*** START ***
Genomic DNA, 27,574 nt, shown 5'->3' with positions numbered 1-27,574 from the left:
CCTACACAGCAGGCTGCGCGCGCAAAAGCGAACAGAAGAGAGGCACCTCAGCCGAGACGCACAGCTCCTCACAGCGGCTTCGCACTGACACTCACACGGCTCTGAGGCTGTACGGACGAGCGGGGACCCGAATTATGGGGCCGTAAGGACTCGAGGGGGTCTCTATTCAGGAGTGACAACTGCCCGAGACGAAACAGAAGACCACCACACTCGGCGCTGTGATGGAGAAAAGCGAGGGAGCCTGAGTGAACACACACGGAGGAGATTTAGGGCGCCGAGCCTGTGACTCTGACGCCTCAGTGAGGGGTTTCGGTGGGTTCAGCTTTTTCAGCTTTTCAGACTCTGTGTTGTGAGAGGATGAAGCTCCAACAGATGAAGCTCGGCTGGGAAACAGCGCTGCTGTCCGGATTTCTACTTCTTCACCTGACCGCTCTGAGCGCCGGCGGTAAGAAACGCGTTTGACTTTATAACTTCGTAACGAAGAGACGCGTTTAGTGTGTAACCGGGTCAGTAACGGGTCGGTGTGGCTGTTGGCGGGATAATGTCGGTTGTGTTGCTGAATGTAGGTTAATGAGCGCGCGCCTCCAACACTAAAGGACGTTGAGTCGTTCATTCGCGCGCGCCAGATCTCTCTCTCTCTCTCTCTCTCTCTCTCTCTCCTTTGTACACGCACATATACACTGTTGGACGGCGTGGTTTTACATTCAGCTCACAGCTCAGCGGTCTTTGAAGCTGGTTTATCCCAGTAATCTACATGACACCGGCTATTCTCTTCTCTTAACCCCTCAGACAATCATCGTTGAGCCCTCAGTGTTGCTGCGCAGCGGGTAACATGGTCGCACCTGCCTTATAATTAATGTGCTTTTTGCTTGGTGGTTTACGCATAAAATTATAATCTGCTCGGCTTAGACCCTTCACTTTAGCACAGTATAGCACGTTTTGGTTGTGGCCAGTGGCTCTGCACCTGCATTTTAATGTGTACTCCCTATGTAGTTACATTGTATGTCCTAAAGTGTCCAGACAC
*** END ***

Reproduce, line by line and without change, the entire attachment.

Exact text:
Genomic DNA, 27,574 nt, shown 5'->3' with positions numbered 1-27,574 from the left:
CCTACACAGCAGGCTGCGCGCGCAAAAGCGAACAGAAGAGAGGCACCTCAGCCGAGACGCACAGCTCCTCACAGCGGCTTCGCACTGACACTCACACGGCTCTGAGGCTGTACGGACGAGCGGGGACCCGAATTATGGGGCCGTAAGGACTCGAGGGGGTCTCTATTCAGGAGTGACAACTGCCCGAGACGAAACAGAAGACCACCACACTCGGCGCTGTGATGGAGAAAAGCGAGGGAGCCTGAGTGAACACACACGGAGGAGATTTAGGGCGCCGAGCCTGTGACTCTGACGCCTCAGTGAGGGGTTTCGGTGGGTTCAGCTTTTTCAGCTTTTCAGACTCTGTGTTGTGAGAGGATGAAGCTCCAACAGATGAAGCTCGGCTGGGAAACAGCGCTGCTGTCCGGATTTCTACTTCTTCACCTGACCGCTCTGAGCGCCGGCGGTAAGAAACGCGTTTGACTTTATAACTTCGTAACGAAGAGACGCGTTTAGTGTGTAACCGGGTCAGTAACGGGTCGGTGTGGCTGTTGGCGGGATAATGTCGGTTGTGTTGCTGAATGTAGGTTAATGAGCGCGCGCCTCCAACACTAAAGGACGTTGAGTCGTTCATTCGCGCGCGCCAGATCTCTCTCTCTCTCTCTCTCTCTCTCTCTCTCCTTTGTACACGCACATATACACTGTTGGACGGCGTGGTTTTACATTCAGCTCACAGCTCAGCGGTCTTTGAAGCTGGTTTATCCCAGTAATCTACATGACACCGGCTATTCTCTTCTCTTAACCCCTCAGACAATCATCGTTGAGCCCTCAGTGTTGCTGCGCAGCGGGTAACATGGTCGCACCTGCCTTATAATTAATGTGCTTTTTGCTTGGTGGTTTACGCATAAAATTATAATCTGCTCGGCTTAGACCCTTCACTTTAGCACAGTATAGCACGTTTTGGTTGTGGCCAGTGGCTCTGCACCTGCATTTTAATGTGTACTCCCTATGTAGTTACATTGTATGTCCTAAAGTGTCCAGACAC